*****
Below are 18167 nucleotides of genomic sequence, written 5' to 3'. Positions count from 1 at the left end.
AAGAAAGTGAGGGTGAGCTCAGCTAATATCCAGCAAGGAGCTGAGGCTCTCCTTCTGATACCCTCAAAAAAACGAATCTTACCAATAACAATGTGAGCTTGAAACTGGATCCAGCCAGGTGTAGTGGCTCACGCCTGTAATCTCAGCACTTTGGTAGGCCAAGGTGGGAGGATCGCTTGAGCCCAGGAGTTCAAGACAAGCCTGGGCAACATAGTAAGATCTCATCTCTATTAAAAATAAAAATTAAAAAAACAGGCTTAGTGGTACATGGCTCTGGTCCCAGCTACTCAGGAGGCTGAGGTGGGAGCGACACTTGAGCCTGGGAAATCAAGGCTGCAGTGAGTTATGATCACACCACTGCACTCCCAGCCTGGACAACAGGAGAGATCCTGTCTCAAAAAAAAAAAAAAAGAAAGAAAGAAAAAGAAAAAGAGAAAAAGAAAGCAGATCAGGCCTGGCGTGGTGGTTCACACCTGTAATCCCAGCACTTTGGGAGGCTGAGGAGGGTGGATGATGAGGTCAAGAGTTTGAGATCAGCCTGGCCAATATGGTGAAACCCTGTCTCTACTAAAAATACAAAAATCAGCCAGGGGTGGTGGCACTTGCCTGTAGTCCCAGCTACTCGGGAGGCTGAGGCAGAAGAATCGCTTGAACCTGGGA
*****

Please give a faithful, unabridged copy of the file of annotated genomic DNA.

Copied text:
Below are 18167 nucleotides of genomic sequence, written 5' to 3'. Positions count from 1 at the left end.
AAGAAAGTGAGGGTGAGCTCAGCTAATATCCAGCAAGGAGCTGAGGCTCTCCTTCTGATACCCTCAAAAAAACGAATCTTACCAATAACAATGTGAGCTTGAAACTGGATCCAGCCAGGTGTAGTGGCTCACGCCTGTAATCTCAGCACTTTGGTAGGCCAAGGTGGGAGGATCGCTTGAGCCCAGGAGTTCAAGACAAGCCTGGGCAACATAGTAAGATCTCATCTCTATTAAAAATAAAAATTAAAAAAACAGGCTTAGTGGTACATGGCTCTGGTCCCAGCTACTCAGGAGGCTGAGGTGGGAGCGACACTTGAGCCTGGGAAATCAAGGCTGCAGTGAGTTATGATCACACCACTGCACTCCCAGCCTGGACAACAGGAGAGATCCTGTCTCAAAAAAAAAAAAAAAGAAAGAAAGAAAAAGAAAAAGAGAAAAAGAAAGCAGATCAGGCCTGGCGTGGTGGTTCACACCTGTAATCCCAGCACTTTGGGAGGCTGAGGAGGGTGGATGATGAGGTCAAGAGTTTGAGATCAGCCTGGCCAATATGGTGAAACCCTGTCTCTACTAAAAATACAAAAATCAGCCAGGGGTGGTGGCACTTGCCTGTAGTCCCAGCTACTCGGGAGGCTGAGGCAGAAGAATCGCTTGAACCTGGGA